My return to the Bubble

Winter PalaceBy Eloise Porter (fourth year student studying French, Spanish and Russian) who spent a year abroad in Spain and Russia as part of the Erasmus Study Abroad Programme .

It’s an experience like spending a year abroad that makes you realise just how quickly a year can go by.  Never has ‘time flies . . .’ been so apt a phrase.

I spent the first half of my year in the majestic and ancient Santiago de Compostela, Galicia, historic site of worship and pilgrimage.

Galicia itself was fascinating. Home to a reluctantly dying language and fierce nationalism, the Galician people and government continue to rebuff the ever-mounting pressure to become fully westernised. Shops even get paid to have their signs and information written in Gallego.Santiago

After adjusting to the meal times (dinner could start as late as midnight), pace of life (siestas everyday) and traditions (lots of free tapas), I soon realised that life in Spain was going to be just about manageable.

After having taken full advantage of the Spanish sunshine, it was time for the weather to show its true Galician colours: grey, grey and greyer. How had I managed to choose the most statistically rainy place in Spain without knowing it? You know the weather’s bad when a Brit is surprised by the amount of rain.

Studying at the university meant that I met Spaniards of my own age, which was, of course, a huge benefit. Erasmus students (like myself) were everywhere, which meant two things. On a positive note, I met an eclectic mix of people, all of whom shared the common aim of soaking up a different culture and, mainly, enjoying themselves. On the flip side, it meant that speaking Spanish was a daily struggle which took some real commitment.

Santiago (2)
February saw my departure for St Petersburg and we touched down in -15 degree weather.

In fear of stating the obvious, Russia was an entirely different experience. Since my return, a lot of people have asked me a whole range of questions, but I still haven’t managed to find the right words to describe it. But let me give it a go.

Let me start by saying, that although I spent four months living in St Petersburg, I still don’t feel qualified to say that I have truly experienced Russia. Life in the tiny European pocket of the biggest country on the planet surely cannot represent all the tiny Siberian villages, the dachas and the troubled Caucasus.St Petersburg

The Russia that I saw was a place of contradiction. At times I felt like Anastasia, twirling round in the snow, going to the ballet and visiting the Winter Palace. Then, strolling through the sparkling metro station that looked more like a palace than a stop for public transport, a very drunk gentleman would stumble into your path, reality would smack you in the face and the scowling faces drown you once more.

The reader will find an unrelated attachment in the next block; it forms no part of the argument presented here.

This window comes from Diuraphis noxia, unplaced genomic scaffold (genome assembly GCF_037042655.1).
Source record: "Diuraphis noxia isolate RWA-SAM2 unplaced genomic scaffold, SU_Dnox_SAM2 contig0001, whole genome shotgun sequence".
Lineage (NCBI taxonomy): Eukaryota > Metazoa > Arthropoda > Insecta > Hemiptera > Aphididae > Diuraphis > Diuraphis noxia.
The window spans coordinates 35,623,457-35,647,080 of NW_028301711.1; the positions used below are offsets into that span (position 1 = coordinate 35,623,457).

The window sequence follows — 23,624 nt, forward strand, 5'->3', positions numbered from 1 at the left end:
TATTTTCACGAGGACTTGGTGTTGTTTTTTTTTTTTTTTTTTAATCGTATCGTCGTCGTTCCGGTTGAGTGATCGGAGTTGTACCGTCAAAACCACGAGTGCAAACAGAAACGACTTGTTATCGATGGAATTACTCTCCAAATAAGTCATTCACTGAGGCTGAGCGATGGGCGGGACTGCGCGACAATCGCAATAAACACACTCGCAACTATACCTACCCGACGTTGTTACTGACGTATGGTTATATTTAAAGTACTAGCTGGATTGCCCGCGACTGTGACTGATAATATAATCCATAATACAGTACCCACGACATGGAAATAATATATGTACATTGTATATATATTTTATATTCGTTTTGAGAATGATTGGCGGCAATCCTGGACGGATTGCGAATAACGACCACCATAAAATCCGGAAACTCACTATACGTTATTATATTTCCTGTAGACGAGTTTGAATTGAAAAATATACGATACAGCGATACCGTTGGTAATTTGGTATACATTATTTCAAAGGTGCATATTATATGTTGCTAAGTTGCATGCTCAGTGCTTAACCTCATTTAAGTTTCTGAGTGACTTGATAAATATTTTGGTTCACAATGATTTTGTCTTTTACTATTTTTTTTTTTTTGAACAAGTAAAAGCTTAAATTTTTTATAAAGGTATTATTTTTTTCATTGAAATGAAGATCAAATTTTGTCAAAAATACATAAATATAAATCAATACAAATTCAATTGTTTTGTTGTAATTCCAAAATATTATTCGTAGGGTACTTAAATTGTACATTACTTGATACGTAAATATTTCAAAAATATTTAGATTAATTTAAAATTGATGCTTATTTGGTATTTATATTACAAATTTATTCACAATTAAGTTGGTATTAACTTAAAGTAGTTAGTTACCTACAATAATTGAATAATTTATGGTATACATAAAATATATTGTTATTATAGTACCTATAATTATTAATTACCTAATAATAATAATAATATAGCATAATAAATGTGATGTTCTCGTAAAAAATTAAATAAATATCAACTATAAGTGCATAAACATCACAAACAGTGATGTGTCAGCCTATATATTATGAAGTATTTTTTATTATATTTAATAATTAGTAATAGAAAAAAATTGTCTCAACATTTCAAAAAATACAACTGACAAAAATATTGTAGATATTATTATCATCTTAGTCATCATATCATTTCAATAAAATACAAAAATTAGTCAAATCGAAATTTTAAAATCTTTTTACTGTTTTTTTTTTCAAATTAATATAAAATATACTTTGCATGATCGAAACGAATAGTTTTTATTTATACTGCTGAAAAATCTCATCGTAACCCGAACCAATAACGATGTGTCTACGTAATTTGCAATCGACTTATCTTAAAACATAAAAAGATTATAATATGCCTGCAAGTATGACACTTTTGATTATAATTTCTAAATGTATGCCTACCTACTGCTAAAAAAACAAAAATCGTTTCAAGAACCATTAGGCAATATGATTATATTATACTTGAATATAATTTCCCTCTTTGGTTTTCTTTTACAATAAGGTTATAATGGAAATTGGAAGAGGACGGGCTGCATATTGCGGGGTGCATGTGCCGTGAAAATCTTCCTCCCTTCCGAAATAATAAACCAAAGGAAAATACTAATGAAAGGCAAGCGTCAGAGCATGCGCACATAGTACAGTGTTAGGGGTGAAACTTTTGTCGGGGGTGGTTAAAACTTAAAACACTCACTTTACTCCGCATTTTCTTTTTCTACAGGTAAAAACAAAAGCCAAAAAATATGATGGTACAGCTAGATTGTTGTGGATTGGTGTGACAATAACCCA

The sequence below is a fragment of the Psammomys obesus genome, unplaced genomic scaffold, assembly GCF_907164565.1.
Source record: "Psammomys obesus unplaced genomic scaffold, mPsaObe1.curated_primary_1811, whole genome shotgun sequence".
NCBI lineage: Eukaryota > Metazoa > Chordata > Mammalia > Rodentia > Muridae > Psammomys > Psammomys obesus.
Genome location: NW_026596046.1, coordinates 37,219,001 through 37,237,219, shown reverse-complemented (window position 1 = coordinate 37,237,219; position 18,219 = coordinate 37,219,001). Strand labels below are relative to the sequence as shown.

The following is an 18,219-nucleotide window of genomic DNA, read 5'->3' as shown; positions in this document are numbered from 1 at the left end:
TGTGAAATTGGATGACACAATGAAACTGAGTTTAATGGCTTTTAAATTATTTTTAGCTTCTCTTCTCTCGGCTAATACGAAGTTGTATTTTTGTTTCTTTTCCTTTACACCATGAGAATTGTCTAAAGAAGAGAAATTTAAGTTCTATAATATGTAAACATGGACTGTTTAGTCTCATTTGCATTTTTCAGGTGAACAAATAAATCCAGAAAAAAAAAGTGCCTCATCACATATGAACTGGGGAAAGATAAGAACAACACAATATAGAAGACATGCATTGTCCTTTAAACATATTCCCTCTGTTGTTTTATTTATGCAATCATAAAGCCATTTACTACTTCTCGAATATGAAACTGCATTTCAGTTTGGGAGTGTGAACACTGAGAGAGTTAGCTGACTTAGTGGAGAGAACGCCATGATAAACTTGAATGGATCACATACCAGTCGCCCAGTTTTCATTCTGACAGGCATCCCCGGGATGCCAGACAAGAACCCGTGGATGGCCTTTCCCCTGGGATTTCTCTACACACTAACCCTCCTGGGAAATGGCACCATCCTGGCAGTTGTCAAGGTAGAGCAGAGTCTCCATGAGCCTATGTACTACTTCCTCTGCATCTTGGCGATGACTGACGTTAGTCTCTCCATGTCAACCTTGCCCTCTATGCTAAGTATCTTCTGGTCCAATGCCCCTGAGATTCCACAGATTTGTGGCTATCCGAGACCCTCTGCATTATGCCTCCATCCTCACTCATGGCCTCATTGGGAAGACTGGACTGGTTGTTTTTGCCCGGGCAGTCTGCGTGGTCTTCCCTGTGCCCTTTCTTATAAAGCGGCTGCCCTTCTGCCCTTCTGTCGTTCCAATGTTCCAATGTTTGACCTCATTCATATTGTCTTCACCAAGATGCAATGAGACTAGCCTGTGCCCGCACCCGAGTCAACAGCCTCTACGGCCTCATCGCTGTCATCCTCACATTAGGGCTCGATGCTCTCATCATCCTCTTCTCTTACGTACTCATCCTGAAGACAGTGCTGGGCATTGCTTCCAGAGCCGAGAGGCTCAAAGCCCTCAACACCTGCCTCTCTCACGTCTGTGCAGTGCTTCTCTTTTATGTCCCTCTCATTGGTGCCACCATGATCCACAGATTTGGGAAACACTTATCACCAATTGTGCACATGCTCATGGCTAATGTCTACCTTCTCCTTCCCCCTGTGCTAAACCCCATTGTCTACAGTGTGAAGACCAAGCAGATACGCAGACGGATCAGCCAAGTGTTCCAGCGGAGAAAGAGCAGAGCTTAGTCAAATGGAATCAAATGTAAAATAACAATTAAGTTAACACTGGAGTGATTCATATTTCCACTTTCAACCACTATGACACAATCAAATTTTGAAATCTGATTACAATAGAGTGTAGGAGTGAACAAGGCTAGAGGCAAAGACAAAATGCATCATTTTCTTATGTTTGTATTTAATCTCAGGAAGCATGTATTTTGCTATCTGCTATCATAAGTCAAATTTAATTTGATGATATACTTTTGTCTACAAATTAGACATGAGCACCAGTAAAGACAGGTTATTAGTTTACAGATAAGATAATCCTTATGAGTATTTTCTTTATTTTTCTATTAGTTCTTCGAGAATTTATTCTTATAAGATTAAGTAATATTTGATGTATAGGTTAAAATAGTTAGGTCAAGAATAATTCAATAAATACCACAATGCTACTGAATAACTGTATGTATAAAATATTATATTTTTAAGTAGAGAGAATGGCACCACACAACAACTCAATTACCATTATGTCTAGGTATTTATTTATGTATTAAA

Life back in St Andrews has felt more natural than I’d imagined. The weeks preceding my return were spent in apprehension, but a year of adventures and the discovery of new cultures has made me all the more appreciative of what I have here. Although St Andrews is ever changing, the feel of the town stays the same. It is still as friendly and as warm as ever, and that’s the best homecoming I could hope for.

Study abroad is, above all, an academic experience that allows our students to discover a different learning environment and to develop new academic passions, but it also has obvious benefits for students in terms of personal development, life skills and employability.

The ‘St Andrews Students Abroad’ project seeks to establish a scholarship fund, which will assist undergraduate students in Arts, Divinity and Science with the costs of participating in the increasing number of exchange and study abroad programmes available across the University.  For more information or to support this project, please visit our website.

Fourth year? Bring it on.

by Elaine Flowers, fourth-year student studying English

Fourth year - authorIt’s not every Freshers’ Week that includes a speech by former Secretary of State Hillary Clinton.

Not every Freshers’ Week has a huge fireworks display at the end (although the student population seems to be petitioning for that to be an annual occurrence). But for me, the most extraordinary thing about this Freshers’ week was a 2am text from my academic daughter exclaiming, “Guess what, Mummy? You’re a great Aunt!!”

This text shouldn’t have surprised me; this is my final year at St Andrews and I should be prepared for great nieces and even grandchildren from my own academic children (who can’t wait till third year to adopt). As I write this, I can’t tell what I’m dreading more: my dissertation deadline or being called ‘Grandmummy.’  Am I ready to start my final year? Yes. Fourth year - Prince William

Will I be ready to leave St Andrews in nine months’ time? I’m not too sure about that yet. It seems like just yesterday that I was a fresher meeting Prince William on North Street as he launched the 600th Anniversary celebrations. Now, as the final year of celebrations coincides with my final year of essays, Anglo-Saxon vocab quizzes and dips in the North Sea, I can only say one thing: bring it on.